we had a couple of good storms, when you see those pinks expand, that's the snow expanding. getting toward the end of the winter diminishing quickly. we got the snowstorms early and things really melted fast, so we don't have that to deal with. we're already in the drought situation. here's a look at what the drought monitor looks like. compared to last year, those extreme reds in the middle, the exceptional, that highest category of drought that would take rain after rain to kind of improve, 47% of the state. this year, or this time last year, that was only 25% so that is almost doubled in size. there were already some last year. the governor was saying let's set a 20% goal to reduce the water we're using. people voluntarily only did about 9%, so they put mandatory measures in place a couple months ago when they started to realize the snow pack was going. we'll see later today how much that has helped, but a lot more
>> hundreds missing when a cruise ship capsize's off the coast of china. the search for survivors. >> alarming failures at the t.s.a. the acting director is reassigned after dangerous gaps were found in security. >> iraq's prime minister accuses the u.s. of not doing enough to stop isil. what he's now demanding as the coalition meets in paris.
>> this is aljazeera america. good morning. live from new york city, i'm stephanie sy. hundreds of passengers are still missing after their cruise ship overturned in the yandtze river. 458 passengers and crew were aboard for a tour. at least five people are confirmed dead. only a dozen people, including the captain, have been rescued so far. rescuers say they've heard people crying for help from inside. rob mcbride has more. >> this accident will raise concerns about marine safety on china's rivers. there was another accident on the river in january when a tug that was undergoing trials capsized with the loss of 22 lives, but the yangtze river is
to stranger to accidents. what is unusual in this case is the expected death toll, and that is due most live because of a set of unfortunate circumstances. it was late at night when this boat sank. it took just two minutes for it to sink. we know that most of the passengers onboard were retirees, people aged from 50-80, who were below decks most of whom were asleep and had very little chance of getting out of the vessel. we expect that quite a few of the people onboard the vessel would have been taking their first ever vacations. that is a concern for the authorities that we are going to see a huge growth, as people, more people in china take vacations during the summer, more people go on cruise ships like this. the authorities will want to ensure that that cruising is done safely. >> rob mcbride reporting. >> myanmar's navy is identifying hundreds of migrants in on overcrowded boat at sea.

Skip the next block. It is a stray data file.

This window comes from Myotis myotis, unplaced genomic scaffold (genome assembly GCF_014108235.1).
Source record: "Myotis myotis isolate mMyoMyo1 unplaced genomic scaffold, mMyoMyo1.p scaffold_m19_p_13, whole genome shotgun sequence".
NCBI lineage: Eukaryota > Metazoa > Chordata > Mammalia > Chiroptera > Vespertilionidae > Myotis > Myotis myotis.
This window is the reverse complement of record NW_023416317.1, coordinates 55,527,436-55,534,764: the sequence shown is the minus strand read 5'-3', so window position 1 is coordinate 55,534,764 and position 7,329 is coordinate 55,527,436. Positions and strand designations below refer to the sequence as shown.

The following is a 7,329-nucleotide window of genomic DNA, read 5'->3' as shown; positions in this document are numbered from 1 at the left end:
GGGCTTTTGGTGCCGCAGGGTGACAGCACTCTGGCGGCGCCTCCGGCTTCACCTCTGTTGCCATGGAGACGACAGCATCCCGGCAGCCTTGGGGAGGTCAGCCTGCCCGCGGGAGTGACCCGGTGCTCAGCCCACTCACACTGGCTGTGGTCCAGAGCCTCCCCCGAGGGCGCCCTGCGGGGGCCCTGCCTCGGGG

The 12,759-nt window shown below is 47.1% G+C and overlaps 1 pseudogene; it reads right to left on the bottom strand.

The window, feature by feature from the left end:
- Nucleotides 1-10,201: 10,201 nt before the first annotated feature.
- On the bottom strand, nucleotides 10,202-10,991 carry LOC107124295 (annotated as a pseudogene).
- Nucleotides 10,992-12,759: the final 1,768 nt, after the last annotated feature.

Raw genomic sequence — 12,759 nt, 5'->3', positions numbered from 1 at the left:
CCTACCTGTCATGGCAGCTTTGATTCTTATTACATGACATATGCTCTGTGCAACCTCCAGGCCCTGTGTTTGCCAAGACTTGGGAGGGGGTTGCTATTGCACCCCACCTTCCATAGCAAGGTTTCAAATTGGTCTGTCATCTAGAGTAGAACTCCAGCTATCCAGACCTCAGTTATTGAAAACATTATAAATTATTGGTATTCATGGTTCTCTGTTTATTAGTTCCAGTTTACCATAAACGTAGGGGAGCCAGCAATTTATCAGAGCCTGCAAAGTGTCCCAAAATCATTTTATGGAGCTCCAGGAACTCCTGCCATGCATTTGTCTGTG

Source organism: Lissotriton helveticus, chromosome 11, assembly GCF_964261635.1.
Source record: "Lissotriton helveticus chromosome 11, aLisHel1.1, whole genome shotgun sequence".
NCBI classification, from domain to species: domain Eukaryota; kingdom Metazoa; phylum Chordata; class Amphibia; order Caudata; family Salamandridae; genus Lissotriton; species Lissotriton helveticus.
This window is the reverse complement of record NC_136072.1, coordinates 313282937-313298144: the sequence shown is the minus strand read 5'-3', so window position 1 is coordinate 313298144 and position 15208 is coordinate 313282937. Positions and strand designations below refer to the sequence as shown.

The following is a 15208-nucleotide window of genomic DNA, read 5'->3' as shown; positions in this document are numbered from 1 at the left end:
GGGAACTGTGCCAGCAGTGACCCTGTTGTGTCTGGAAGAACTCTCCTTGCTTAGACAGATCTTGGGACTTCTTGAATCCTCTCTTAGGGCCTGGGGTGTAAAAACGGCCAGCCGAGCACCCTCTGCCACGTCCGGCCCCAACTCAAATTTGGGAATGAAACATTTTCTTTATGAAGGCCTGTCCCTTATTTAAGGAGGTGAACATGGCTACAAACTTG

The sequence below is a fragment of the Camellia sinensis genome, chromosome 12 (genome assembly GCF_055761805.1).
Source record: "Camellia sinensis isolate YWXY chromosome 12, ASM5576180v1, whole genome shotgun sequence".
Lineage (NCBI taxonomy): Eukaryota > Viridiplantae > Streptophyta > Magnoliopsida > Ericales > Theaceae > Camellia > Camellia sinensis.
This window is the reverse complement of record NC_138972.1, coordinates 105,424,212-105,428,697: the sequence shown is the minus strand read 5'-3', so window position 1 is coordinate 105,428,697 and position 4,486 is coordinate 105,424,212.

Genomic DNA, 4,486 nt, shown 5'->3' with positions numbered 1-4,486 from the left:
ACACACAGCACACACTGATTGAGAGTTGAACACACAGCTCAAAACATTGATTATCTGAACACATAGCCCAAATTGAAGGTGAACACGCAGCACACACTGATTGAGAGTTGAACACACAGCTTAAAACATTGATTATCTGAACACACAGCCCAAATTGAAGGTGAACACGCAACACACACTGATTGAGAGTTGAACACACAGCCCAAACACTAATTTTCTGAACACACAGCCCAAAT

727 abandoned mike grants were found drifting. their converted fishing boat was taking on water. the navy will escort them to bangladesh. it says the migrants do not want to go to myanmar. it is unclear where they are from. >> we are learning the accidental shipment of life anthrax was more widespread than first reported. scientists thought they were shipping inactive strains for research. the pentagon now says the number of labs that received live samples has grown to at least 28. that's across 12 states and the district of columbia. samples were sent to three labs in canada, australia and south korea. the head of the transportation security administration has been reassigned after a report on security lapses at airports. undercover federal agents sneaked mock gangs knives and explosives past the check points on many occasions. john henry smith has more on
what the department of homeland security is doing to fix this. >> good morning. i'm going to quote startling numbers in just a moment, numbers that abc news is reporting that came as investigators rerelated what challenges they put to gate agents. >> homeland security secretary has removed acting t.s.a. head and replaced him with the acting deputy director, mark hadfield. the decision followed revelations that t.s.a. screeners repeatedly failed to spot weapons and mock explosives smuggled through security systems at the country's busiest airports, so-called red teams agents posing as passengers out to beat the system took their illegal luggage through security check points on 67 out of 70 occasions, a staggering 95% failure rate has been reported.